Identifying your perfect acquirer

Faced with rising operational costs and regulatory pressures, the challenges of growing a financial advice firm are increasing. As a result, many business owners are now exploring their options for creating capital value.

Whether you’re looking for an imminent sale or a future planned event, finding the right deal can be a minefield, as in most cases you will likely have limited previous experience of selling a business.

The complexities around selling an advice firm are challenging, and there is much to consider. It is imperative therefore that prior to talking to any potential buyers, you take the time to formalise a clear plan of what you are looking for in a potential buyer. It is much easier for a business owner to find the right deal if they know what deal structure they are looking for.

And while the right deal can mean different things to different people, there are certain elements of a successful deal which are consistent.

Put simply, the best deal is the most fruitful deal for all parties – the deal which provides the buyer with a successful, sustainable business, with potential for further growth; the deal which provides the seller with opportunities to optimise their capital value, tax efficiently, within their desired timelines; the deal which provides job security and further career prospects for staff and advisers; the deal which provides security and excellent outcomes for clients.

It is not uncommon for individual shareholders within a firm to have different aspirations to one another. This can be for a multitude of reasons but most often this revolves around timelines, with age being a driving factor. The more complex the seller’s desired terms, the more difficult for a buyer to meet them. Therefore, sellers should be flexible with each other when creating their plan to ensure that their finalised desired terms are achievable.

Capital value, payment profile, earn out period, purchase type and other associated key terms are the ‘nuts and bolts’ of any transaction and if these terms cannot be agreed, then there is no deal to be done.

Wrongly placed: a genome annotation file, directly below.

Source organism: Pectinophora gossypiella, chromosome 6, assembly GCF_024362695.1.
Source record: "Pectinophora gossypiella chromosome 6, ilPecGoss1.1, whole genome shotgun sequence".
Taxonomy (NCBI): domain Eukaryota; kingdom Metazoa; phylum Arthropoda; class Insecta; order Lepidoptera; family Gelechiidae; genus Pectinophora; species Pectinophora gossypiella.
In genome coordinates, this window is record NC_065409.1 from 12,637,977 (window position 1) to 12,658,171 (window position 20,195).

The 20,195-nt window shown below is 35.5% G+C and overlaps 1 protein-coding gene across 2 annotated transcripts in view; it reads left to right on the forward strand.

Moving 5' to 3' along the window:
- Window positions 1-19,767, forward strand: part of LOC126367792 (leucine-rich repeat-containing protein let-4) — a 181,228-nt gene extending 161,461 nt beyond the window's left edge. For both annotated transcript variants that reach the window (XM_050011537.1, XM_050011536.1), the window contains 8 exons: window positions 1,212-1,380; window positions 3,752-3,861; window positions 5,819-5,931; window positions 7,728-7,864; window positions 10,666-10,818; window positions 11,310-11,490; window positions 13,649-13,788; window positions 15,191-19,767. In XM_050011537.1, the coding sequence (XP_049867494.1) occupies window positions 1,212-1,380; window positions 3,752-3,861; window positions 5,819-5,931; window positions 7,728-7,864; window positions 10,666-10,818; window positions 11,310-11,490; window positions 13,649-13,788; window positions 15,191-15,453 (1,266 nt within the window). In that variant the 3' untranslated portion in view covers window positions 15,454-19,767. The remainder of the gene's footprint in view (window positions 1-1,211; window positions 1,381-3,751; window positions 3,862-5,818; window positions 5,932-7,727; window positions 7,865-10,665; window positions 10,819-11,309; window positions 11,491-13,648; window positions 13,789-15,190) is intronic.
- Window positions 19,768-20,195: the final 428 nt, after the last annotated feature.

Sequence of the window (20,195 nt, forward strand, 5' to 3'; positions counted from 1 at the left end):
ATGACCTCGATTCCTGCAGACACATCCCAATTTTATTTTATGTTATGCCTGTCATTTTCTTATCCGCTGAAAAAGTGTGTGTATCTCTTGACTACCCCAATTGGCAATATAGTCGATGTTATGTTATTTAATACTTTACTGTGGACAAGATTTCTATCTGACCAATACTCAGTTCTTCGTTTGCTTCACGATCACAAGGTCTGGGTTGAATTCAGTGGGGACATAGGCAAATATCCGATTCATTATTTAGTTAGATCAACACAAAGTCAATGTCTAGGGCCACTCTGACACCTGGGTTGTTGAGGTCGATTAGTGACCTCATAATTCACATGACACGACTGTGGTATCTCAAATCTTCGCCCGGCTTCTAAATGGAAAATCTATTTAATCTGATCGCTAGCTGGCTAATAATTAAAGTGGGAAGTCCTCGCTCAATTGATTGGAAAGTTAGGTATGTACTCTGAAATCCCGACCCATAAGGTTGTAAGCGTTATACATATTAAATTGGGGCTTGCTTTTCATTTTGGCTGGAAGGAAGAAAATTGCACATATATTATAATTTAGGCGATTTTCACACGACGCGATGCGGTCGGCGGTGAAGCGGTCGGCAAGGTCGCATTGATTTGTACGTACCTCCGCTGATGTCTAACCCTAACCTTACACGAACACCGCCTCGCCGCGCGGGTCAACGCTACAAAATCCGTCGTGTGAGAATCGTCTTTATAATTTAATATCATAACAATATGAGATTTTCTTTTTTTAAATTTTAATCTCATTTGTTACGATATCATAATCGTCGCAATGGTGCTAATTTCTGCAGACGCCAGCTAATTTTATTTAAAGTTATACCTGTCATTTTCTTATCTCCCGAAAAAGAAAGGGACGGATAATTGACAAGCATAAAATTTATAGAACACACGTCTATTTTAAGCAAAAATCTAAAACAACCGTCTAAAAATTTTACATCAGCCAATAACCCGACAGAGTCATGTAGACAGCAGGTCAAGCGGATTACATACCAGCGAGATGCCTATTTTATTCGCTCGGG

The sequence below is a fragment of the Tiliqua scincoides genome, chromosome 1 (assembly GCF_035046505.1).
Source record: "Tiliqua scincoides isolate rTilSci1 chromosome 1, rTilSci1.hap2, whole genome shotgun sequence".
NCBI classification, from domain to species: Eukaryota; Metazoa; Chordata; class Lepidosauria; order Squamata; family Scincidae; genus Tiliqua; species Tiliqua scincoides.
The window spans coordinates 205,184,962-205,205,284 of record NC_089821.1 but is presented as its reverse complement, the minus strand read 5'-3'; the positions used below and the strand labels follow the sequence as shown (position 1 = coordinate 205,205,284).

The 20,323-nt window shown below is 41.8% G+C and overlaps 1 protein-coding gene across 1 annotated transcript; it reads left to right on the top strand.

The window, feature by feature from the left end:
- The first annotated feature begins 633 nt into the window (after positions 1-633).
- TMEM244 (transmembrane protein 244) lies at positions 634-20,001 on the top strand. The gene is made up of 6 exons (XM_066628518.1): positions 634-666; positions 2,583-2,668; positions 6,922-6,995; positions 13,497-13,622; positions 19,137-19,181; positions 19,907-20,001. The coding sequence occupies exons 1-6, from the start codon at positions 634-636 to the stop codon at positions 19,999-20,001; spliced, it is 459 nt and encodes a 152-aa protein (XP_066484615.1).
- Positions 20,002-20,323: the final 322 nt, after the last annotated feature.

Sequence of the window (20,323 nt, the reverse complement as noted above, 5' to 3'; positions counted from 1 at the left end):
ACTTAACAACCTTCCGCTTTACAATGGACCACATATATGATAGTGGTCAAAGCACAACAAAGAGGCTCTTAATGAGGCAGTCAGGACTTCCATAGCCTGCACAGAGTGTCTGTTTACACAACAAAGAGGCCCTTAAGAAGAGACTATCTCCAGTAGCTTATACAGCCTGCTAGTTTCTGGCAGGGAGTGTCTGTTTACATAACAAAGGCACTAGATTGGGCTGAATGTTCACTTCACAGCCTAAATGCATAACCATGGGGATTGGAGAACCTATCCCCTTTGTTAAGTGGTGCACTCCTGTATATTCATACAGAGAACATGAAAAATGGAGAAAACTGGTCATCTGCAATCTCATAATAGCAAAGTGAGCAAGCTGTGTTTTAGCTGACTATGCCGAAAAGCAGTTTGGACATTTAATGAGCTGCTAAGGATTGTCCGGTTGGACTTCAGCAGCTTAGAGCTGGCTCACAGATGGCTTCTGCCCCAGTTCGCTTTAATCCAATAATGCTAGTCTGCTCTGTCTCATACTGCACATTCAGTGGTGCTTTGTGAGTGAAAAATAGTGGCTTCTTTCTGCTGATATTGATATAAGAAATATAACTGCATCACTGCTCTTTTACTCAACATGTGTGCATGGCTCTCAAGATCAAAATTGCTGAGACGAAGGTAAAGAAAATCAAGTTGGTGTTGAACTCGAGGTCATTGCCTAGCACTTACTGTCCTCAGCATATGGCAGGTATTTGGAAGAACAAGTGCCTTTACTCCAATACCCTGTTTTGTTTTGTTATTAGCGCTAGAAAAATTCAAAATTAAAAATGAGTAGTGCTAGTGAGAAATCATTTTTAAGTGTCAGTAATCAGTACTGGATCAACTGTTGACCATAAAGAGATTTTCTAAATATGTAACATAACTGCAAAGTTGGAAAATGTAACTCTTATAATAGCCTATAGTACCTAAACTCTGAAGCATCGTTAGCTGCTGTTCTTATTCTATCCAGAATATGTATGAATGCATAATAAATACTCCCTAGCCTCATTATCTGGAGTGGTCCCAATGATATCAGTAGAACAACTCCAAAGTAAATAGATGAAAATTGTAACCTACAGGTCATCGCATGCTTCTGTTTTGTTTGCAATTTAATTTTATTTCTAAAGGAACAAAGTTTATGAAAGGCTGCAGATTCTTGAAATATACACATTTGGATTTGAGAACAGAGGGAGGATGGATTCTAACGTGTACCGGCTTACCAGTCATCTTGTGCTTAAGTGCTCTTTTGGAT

Another point to consider is that the right deal isn’t necessarily the deal which provides the highest capital value over the shortest period of time. Although these are vitally important aspects of any deal structure, these commercial elements only play a part of the overall transaction.

When looking to identify the right acquirer, culture, strength and experience all add long term security to both the business and its clients and increase the chances of a successful deal.

After all, the most valuable asset within any people-based business is the people.

The relationship between advisers, staff and clients is the glue that holds a financial advice firm together and it is therefore imperative that these relationships are preserved.

Change equals risk in any acquisition and although change is unavoidable, too many people looking to sell focus on the commercial aspects of a deal structure, expecting the people within the business to simply ‘get on’ and ‘accept’ any changes which take place as part of the sale.

The ‘right deal’ though will enable anyone looking to sell to plan for the future, grow their firm and provide long-term stability for their clients and staff; ultimately allowing them to “sell without selling out.”

There are reasons people choose to work for a certain firm and there are also reasons why clients decide to nominate that firm as their trusted adviser. If both parties are culturally aligned and there is a sense of continuity post sale, then this gives everyone the greatest chance of a transaction being successful.

Changing personnel within an acquired firm, can add huge implications to any acquisition and in turn the customer experience. Clients and colleagues should always be the main priority to preserve both the legacy and valued client relationships.